This year, ESPN has devised yet another system for rating college basketball teams. They tout it as an improvement over the RPI system that the Selection Committee uses to help determine seeding and the KenPom efficiency rankings, which remove game pace from the equation. BPI was devised by Dean Oliver, a sharp cookie who, along with Ken Pomeroy, pioneered the new methodology for basketball statistics. Oliver argues that his system is more complete than KenPom because it:
- Factors in diminishing returns for blowouts
- Considers all wins better than losses
- De-weights games with missing key players.
Fair enough. I suppose I could dig deeper to understand all the algorithms of BPI, but I’ll take Dean at his word. What interested me about the explanation of BPI is that Oliver claimed it was 74.4 percent accurate in picking the tourney games from 2007 to 2012. I don’t know why they cut off the analysis at six years. I suppose it has something to do with the fact that 2006 was a gruesome year. Remember George Mason? Anyway, I don’t know that for sure. Oliver and ESPN also said that they couldn’t compare BPI to KenPom because they didn’t have Ken’s pre-tourney data.
Well, I do. So I decided to do a comparison. I stacked BPI up against KenPom and a baseline strategy of picking high seeds, with average margin breaking seed ties. (I didn’t analyze RPI because it’s a notoriously poor predictor of tourney outcomes. I’ll cover this in another post.)
The first thing I realized was that Oliver and company were evaluating tourney outcomes round by round. In other words, that 74.4 percent does not measure the accuracy of filling out your whole bracket in advance of the dance. It takes the outcome of the first round, then re-evaluates the teams. That’s a clever way of claiming a higher accuracy rate. Here’s what I mean: last year, had you filled out your bracket completely, you no doubt would’ve hade Duke beating Lehigh, then downing either Notre Dame or Xavier in round two. Of course, you would’ve been wrong in both games. But the way ESPN is calculating the accuracy of BPI, they look at the second-round Xavier/Lehigh matchup and credit their system for getting that game right. Unfortunately, for the typical tourney pool, where you fill out your bracket before the dance and let it ride, you don’t have this luxury of round-by-round reassessment. That alone inflates the BPI accuracy rate.
All that said, I did look at how BPI compared to KenPom and the higher seed strategy in round-by-round game prediction. The first thing I realized is that ESPN factored the play-in games of 2007-10 and the First Four games of 2011-12. Otherwise, there was no way that the percentages would’ve rounded to 74.4 percent. So, they’re evaluating their system against 390 game decisions—and saying they got 290 correct. I don’t know how their system sorted out the pre-tourney sham games. So let’s assume they were nine for 12 in those matchups. That means for the 378 real tourney games played between 2007 and 2012, BPI must’ve forecasted 281 games correctly.
So…the question is: how did KenPom and a simple higher-seed strategy (heretofore called “YourMom” since anyone can pick games by seed) perform over the same time period? The answer is: not as well…but not significantly worse. Both KenPom and YourMom got 276 games right. That works out to a 73.0 percent accuracy rate—a scant 1.4 percent below BPI. That’s right: the high-falutin’ BPI and KenPom systems yield prediction results that are just 1.4 percent better than a tourney ninny advancing all the higher seeds. Ouch.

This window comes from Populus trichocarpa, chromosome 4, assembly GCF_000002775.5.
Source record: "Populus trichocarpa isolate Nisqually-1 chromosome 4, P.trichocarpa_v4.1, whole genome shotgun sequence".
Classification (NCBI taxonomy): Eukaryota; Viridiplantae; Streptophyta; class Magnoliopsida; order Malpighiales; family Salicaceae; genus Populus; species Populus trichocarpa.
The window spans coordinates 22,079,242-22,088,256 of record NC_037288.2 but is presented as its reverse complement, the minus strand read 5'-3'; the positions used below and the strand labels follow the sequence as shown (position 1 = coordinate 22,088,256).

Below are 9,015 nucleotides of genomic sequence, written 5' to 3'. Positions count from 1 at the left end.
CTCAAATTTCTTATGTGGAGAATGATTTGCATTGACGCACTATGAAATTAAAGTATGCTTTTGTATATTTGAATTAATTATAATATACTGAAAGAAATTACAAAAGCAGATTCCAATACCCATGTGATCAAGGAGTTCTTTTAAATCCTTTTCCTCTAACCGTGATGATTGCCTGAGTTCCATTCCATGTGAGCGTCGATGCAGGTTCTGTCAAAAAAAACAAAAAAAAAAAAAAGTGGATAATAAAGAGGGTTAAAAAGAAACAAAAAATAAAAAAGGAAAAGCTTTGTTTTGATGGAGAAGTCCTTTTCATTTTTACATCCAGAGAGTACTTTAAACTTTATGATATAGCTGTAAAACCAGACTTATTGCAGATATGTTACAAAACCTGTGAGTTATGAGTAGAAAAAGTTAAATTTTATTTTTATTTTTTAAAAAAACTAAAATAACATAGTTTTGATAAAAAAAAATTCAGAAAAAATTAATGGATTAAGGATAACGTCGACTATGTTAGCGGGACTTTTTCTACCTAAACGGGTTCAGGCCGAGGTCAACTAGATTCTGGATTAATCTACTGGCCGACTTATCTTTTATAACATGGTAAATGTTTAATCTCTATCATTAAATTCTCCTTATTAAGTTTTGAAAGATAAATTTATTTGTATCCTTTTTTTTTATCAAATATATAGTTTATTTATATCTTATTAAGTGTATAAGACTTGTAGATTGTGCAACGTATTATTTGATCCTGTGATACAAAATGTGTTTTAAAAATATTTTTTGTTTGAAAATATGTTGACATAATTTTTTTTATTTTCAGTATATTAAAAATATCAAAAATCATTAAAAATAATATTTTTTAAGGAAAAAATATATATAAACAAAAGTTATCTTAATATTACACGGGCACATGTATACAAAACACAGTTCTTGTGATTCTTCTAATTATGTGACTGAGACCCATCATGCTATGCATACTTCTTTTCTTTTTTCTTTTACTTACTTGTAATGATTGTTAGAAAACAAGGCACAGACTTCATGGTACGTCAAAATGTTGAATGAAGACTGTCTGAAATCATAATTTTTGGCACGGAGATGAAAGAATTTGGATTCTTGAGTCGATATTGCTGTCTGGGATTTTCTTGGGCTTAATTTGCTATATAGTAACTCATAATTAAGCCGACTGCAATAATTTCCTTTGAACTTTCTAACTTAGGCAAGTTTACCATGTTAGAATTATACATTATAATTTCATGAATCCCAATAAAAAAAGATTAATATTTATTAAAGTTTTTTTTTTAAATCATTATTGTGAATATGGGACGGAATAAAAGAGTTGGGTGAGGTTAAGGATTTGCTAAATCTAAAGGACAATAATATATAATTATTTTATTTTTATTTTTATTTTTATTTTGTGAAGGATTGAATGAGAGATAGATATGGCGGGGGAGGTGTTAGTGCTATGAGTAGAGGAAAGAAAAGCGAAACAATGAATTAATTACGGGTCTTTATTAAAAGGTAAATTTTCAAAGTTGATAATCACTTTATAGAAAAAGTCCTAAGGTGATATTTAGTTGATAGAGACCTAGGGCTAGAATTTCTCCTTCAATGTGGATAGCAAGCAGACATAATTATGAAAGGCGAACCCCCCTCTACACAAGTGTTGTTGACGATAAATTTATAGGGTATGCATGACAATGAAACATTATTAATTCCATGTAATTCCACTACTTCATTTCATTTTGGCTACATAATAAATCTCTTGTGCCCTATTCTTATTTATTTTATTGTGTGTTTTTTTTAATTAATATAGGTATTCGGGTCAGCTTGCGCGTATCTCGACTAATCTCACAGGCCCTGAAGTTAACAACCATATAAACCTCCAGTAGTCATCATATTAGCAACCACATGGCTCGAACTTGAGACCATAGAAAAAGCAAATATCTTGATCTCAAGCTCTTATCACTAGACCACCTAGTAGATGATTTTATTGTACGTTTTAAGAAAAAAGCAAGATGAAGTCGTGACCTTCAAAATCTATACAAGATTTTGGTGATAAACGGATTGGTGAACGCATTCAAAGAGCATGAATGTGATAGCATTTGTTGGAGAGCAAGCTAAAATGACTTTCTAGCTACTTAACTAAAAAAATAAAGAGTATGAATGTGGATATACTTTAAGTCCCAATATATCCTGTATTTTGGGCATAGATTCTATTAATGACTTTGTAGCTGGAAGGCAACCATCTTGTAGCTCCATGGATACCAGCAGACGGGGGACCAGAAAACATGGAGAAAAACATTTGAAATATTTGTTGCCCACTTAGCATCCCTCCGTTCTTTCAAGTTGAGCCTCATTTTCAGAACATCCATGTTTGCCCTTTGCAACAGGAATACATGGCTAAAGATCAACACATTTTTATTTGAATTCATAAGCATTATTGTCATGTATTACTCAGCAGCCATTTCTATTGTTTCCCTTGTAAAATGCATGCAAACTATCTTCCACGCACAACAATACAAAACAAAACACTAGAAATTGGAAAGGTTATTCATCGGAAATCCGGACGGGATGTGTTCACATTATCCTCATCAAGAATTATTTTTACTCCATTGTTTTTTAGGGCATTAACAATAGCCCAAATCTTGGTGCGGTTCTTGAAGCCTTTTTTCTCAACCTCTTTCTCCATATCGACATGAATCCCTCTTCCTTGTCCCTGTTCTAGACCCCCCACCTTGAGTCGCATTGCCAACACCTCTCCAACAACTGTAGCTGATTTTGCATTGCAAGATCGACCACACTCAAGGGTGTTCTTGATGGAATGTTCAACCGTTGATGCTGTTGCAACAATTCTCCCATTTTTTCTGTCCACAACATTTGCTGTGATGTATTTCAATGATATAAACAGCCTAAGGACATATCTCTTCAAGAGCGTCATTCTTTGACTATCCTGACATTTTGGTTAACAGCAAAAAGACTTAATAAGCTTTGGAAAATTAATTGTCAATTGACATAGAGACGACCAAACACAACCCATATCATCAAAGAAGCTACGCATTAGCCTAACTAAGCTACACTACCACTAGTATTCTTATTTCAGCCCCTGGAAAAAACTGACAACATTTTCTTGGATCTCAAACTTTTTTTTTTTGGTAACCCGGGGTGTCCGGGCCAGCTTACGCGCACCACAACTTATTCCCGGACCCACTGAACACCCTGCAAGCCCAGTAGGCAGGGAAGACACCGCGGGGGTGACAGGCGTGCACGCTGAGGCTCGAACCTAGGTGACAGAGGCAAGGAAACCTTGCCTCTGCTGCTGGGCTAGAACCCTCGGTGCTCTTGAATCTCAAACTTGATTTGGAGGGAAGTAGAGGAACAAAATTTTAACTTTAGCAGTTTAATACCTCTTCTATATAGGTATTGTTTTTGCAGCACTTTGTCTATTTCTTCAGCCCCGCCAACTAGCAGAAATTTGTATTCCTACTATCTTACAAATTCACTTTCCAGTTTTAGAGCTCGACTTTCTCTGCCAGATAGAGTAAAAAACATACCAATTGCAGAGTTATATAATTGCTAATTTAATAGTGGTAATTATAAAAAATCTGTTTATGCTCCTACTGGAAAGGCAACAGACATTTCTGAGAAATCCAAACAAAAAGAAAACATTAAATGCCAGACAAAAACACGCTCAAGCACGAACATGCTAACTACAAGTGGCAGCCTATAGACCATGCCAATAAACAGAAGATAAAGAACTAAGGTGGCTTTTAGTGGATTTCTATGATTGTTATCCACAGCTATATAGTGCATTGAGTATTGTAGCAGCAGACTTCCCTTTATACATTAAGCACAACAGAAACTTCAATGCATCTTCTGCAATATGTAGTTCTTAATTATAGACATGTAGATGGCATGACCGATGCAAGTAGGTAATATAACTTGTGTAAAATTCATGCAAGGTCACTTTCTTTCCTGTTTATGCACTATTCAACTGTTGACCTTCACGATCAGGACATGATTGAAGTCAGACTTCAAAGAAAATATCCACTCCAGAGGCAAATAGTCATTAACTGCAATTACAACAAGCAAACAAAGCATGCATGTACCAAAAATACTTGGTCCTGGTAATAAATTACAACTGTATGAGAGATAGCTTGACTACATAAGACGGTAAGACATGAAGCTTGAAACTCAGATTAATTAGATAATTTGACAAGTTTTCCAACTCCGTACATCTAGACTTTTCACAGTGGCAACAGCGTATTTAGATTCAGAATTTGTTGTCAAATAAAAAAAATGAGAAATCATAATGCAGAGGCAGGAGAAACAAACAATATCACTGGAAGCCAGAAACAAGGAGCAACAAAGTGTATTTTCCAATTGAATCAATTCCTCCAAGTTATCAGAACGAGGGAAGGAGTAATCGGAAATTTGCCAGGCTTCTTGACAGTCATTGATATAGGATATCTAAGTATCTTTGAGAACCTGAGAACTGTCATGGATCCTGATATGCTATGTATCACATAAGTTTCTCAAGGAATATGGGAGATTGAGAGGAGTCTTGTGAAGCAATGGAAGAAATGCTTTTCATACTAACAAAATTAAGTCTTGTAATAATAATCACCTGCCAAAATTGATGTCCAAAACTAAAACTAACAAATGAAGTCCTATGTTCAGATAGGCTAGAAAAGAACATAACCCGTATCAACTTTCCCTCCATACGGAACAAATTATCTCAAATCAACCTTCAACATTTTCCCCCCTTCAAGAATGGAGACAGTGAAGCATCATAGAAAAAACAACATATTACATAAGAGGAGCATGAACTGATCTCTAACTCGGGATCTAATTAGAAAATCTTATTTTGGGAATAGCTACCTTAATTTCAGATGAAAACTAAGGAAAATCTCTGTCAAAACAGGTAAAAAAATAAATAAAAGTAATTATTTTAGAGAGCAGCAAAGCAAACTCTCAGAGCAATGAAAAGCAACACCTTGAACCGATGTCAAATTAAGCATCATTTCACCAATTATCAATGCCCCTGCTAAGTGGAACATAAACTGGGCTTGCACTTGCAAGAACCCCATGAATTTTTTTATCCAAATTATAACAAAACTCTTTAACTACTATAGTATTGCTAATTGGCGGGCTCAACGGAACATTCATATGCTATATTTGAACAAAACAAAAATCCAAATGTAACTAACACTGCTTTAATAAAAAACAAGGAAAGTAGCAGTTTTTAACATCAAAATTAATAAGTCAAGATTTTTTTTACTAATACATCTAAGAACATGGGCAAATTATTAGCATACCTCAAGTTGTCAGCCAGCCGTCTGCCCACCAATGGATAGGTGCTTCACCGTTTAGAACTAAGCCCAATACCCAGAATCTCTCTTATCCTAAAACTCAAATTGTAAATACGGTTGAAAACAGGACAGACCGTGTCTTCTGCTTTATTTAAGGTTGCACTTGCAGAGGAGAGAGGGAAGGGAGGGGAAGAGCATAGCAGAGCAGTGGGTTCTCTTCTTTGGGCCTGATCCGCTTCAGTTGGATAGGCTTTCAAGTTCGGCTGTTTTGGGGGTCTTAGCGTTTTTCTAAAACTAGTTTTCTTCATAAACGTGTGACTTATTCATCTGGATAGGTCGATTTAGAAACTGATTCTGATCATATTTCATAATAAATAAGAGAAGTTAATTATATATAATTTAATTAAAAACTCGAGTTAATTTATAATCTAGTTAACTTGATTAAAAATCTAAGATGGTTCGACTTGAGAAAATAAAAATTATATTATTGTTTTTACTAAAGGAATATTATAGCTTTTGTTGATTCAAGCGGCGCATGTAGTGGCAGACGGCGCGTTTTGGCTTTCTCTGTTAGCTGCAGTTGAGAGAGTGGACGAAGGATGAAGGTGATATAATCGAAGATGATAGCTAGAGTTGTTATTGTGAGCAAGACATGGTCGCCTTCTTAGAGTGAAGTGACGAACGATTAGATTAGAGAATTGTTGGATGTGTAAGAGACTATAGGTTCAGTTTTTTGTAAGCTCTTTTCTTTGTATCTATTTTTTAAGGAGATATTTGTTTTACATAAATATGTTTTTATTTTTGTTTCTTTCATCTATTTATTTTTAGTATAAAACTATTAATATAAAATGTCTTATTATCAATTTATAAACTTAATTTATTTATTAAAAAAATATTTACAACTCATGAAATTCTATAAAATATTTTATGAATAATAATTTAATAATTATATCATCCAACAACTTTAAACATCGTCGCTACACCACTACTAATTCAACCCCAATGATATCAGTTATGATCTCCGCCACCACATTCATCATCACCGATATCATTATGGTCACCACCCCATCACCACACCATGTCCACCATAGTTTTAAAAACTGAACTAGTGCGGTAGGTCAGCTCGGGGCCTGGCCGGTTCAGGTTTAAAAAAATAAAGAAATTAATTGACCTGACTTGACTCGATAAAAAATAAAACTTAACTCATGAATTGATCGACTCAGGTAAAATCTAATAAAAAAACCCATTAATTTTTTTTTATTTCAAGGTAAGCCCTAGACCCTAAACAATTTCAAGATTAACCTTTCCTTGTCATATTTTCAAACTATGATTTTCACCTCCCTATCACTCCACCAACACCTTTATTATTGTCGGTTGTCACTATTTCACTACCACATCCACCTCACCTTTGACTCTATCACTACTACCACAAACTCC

I’m sure, in some way, this could be spun as a small victory for BPI. But let’s remember a couple of things. First, this is the inaugural year of the system. We have no idea whether it was “fitted” to yield more accurate tourney results. While the three extra factors that BPI contemplates seem reasonable on the face of it, the relative weight that ESPN gives each factor is the more important consideration. I’m not saying that this is what’s happened, but you can certainly dial the knobs to fit history more accurately. I do the same thing each year unapologetically, trying to learn lessons from each tourney as they come. But the most important test of whether this sort of fitting is valid comes with the results of the next dance. In short, a five-game advantage over six tourneys isn’t anything to write home about—particularly when it’s so close to the strategy that any bracket newbie could adopt.
Okay. So I did one other analysis yesterday—and I think it’s more relevant than determining round-by-round prediction accuracy. This analysis compared the accuracy of KenPom to YourMom in filling out your entire bracket and living with the consequences of lost games in previous rounds. I was able to go back nine years for this analysis. What did I find? Using KenPom efficiency data would’ve predicted 376 of the 567 tourney games played between 2004 and 2012. That’s a 66.3 percent accuracy rate. And how would’ve YourMom done? Amazingly, two games better—for a 66.7 percent accuracy rate. That’s right. Picking by seeds and margin beats out using KenPom.
Now, I’m not here to question KenPom. I think his data is absolutely invaluable to analyzing the quality of basketball teams. I crutch on it, as do forward-thinking analysts like Jay Bilas and Jimmy Dykes. But what this shows is that no system can reliably predict basketball outcomes. We all try, of course—and I would argue that all these systems underrate the value of things like coaching, momentum and individual matchups. But at the end of the day, the NCAA tournament is a giant puzzle of probabilities…and the people controlling the outcomes are 20-year old kids.
So when it comes time to fill out your bracket, cast a cold eye on all these statistical methods. Even mine. Take from them what you believe, use your gut instincts…and create a bracket that’s your own.
Either that, or call your Mom.